verb (used with object), shed, shed·ding.

verb (used without object), shed, shed·ding.


Textiles. (on a loom) a triangular, transverse opening created between raised and lowered warp threads through which the shuttle passes in depositing the loose pick.


    shed blood,
    1. to cause blood to flow.
    2. to kill by violence; slaughter.

Origin of shed

before 950; Middle English s(c)hed(d)en (v.), Old English scēadan, variant of sceādan; cognate with German scheiden to divide
Related formsshed·a·ble, shed·da·ble, adjectivenon·shed·ding, adjectiveun·shed·ding, adjective

Synonyms for shed Unabridged Based on the Random House Unabridged Dictionary, © Random House, Inc. 2019

Examples from the Web for shedding

Contemporary Examples of shedding

Historical Examples of shedding

British Dictionary definitions for shedding




a small building or lean-to of light construction, used for storage, shelter, etc
a large roofed structure, esp one with open sides, used for storage, repairing locomotives, sheepshearing, etc
a large retail outlet in the style of a warehouse
NZ another name for freezing works
in the shed NZ at work

verb sheds, shedding or shedded

(tr) NZ to store (hay or wool) in a shed
Derived Formsshedlike, adjective

Word Origin for shed

Old English sced; probably variant of scead shelter, shade



verb sheds, shedding or shed (mainly tr)

to pour forth or cause to pour forthto shed tears; shed blood
shed light on, shed light upon, throw light on or throw light upon to clarify or supply additional information about
to cast off or losethe snake shed its skin; trees shed their leaves
(of a lorry) to drop (its load) on the road by accident
to abolish or get rid of (jobs, workers, etc)
to repelthis coat sheds water
(also intr) (in weaving) to form an opening between (the warp threads) in order to permit the passage of the shuttle
(tr) dialect to make a parting in (the hair)


(in weaving) the space made by shedding
short for watershed
mainly Scot a parting in the hair
Derived Formsshedable or sheddable, adjective

Word Origin for shed

Old English sceadan; related to Gothic skaidan, Old High German skeidan to separate; see sheath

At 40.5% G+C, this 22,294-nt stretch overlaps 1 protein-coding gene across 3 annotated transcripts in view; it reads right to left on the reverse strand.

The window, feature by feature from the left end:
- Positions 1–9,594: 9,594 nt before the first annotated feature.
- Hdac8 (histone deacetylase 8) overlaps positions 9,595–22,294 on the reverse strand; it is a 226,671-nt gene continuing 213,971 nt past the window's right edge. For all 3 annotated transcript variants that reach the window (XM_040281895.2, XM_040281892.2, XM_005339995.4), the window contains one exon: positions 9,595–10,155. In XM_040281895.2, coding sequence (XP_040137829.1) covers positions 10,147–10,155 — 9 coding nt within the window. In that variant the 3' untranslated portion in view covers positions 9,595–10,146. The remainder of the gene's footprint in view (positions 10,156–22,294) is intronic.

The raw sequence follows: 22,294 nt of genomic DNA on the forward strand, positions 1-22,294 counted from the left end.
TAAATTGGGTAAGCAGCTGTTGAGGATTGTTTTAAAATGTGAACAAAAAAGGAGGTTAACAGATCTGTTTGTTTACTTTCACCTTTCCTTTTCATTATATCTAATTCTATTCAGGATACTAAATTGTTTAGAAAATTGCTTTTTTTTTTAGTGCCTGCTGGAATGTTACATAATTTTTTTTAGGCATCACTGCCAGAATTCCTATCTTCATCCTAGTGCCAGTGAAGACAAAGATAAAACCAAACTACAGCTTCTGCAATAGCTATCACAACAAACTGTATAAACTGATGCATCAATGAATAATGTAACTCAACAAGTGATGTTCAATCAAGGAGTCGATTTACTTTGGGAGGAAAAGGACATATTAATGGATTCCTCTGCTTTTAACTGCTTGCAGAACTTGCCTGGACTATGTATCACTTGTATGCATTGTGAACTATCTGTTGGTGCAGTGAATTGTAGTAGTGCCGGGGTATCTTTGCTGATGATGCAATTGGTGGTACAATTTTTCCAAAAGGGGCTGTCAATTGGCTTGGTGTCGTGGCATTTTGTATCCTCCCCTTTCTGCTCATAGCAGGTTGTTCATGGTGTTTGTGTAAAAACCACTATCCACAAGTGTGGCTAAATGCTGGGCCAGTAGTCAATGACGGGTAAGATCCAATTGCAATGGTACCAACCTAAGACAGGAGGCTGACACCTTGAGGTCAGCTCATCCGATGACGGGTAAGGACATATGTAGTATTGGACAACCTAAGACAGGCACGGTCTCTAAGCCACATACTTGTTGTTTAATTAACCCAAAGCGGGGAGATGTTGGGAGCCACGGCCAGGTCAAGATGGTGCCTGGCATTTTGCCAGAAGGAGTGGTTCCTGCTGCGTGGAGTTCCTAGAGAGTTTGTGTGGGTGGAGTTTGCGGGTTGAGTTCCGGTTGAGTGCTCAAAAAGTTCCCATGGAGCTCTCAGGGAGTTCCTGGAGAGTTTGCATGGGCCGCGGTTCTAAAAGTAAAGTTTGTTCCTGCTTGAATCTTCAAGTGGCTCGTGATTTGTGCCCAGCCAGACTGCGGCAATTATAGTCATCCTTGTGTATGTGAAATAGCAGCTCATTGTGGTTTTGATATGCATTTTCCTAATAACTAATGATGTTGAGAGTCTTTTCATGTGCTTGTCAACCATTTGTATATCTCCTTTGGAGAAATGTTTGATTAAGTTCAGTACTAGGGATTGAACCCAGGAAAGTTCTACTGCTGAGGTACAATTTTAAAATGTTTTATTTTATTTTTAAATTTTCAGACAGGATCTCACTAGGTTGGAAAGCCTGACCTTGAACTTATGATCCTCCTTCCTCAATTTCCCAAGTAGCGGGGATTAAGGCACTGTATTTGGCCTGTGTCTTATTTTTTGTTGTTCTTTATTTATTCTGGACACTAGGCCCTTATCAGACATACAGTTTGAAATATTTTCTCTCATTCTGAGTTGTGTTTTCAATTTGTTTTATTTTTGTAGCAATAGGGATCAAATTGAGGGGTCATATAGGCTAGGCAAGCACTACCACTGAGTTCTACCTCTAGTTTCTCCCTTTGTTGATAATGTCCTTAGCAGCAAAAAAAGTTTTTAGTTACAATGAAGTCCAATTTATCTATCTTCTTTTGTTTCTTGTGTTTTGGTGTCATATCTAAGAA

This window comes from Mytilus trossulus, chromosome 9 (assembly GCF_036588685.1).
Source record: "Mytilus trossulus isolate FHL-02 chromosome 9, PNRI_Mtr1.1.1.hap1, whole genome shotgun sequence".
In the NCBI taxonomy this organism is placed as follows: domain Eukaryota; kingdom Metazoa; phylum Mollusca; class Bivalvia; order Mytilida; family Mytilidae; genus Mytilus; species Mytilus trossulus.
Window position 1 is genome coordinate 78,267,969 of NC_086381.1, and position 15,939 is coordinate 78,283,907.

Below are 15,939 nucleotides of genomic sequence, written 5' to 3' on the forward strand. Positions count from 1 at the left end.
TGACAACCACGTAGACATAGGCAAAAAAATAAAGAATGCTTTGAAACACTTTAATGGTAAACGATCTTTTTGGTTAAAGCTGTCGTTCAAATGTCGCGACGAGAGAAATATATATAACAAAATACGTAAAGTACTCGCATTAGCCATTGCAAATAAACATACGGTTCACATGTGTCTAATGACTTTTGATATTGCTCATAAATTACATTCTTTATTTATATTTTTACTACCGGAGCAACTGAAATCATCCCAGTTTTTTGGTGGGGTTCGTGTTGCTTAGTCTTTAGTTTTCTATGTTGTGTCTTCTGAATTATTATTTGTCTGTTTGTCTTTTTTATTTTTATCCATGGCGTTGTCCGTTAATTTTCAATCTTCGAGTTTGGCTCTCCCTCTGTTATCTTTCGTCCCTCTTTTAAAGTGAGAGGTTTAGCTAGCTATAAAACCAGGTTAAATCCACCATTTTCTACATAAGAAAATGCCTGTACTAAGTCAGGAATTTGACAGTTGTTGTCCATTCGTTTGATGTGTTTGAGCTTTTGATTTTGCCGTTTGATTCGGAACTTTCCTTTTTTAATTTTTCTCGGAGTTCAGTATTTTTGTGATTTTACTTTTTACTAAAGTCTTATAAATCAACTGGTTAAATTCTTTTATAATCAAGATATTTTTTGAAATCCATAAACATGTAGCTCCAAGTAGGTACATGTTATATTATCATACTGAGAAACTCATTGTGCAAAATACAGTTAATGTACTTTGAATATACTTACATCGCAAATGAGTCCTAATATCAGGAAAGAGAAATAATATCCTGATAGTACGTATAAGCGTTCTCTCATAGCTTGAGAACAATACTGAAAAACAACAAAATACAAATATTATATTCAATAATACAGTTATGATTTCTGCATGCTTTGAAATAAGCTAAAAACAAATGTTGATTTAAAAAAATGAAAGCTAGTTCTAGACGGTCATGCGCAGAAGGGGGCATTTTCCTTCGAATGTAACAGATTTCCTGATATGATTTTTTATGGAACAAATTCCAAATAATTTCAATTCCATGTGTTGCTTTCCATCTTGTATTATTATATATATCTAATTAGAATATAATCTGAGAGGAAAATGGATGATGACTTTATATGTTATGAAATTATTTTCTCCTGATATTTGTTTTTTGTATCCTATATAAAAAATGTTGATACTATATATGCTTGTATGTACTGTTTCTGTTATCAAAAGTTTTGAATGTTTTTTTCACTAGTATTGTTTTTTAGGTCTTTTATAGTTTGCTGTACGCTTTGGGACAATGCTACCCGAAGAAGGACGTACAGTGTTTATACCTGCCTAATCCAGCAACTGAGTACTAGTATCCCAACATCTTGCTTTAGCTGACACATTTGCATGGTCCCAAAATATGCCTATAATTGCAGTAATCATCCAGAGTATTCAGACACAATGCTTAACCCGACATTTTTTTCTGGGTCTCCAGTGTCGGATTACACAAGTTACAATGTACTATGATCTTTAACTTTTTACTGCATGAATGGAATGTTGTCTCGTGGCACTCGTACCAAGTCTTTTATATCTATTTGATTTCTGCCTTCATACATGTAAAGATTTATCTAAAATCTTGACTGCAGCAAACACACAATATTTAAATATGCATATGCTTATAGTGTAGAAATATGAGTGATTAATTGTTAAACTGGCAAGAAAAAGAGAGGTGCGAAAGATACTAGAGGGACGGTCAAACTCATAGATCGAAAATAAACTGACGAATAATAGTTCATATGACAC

verb sheds, shedding or shed

(tr) to separate or divide off (some farm animals) from the remainder of a groupa good dog can shed his sheep in a matter of minutes


(of a dog) the action of separating farm animals
Derived Formsshedding, noun

Word Origin for shed

from shed ²




physics a former unit of nuclear cross section equal to 10 –52 square metre

Word Origin for shed

C20: from shed 1; so called by comparison to barn ² because of its smaller size
Collins English Dictionary - Complete & Unabridged 2012 Digital Edition © William Collins Sons & Co. Ltd. 1979, 1986 © HarperCollins Publishers 1998, 2000, 2003, 2005, 2006, 2007, 2009, 2012

Word Origin and History for shedding



"building for storage," 1855, earlier "light, temporary shelter" (late 15c., shadde), possibly a dialectal variant of a specialized use of shade (n.). Originally of the barest sort of shelter. Or from or influenced in sense development by Middle English schudde (shud) "a shed, hut."



"cast off," Old English sceadan, scadan "to divide, separate, part company; discriminate, decide; scatter abroad, cast about," strong verb (past tense scead, past participle sceadan), from Proto-Germanic *skaithan (cf. Old Saxon skethan, Old Frisian sketha, Middle Dutch sceiden, Dutch scheiden, Old High German sceidan, German scheiden "part, separate, distinguish," Gothic skaidan "separate"), from *skaith "divide, split."

According to Klein's sources, this probably is related to PIE root *skei- "to cut, separate, divide, part, split" (cf. Sanskrit chid-, Greek skhizein, Latin scindere "to split;" Lithuanian skedzu "I make thin, separate, divide;" Old Irish scian "knife;" Welsh chwydu "to break open"). Related: Shedding. A shedding-tooth (1799) was a milk-tooth or baby-tooth.

In reference to animals, "to lose hair, feathers, etc." recorded from c.1500; of trees losing leaves from 1590s; of clothes, 1858. This verb was used in Old English to gloss Late Latin words in the sense "to discriminate, to decide" that literally mean "to divide, separate" (cf. discern). Hence also scead (n.) "separation, distinction; discretion, understanding, reason;" sceadwisnes "discrimination, discretion."

Online Etymology Dictionary, © 2010 Douglas Harper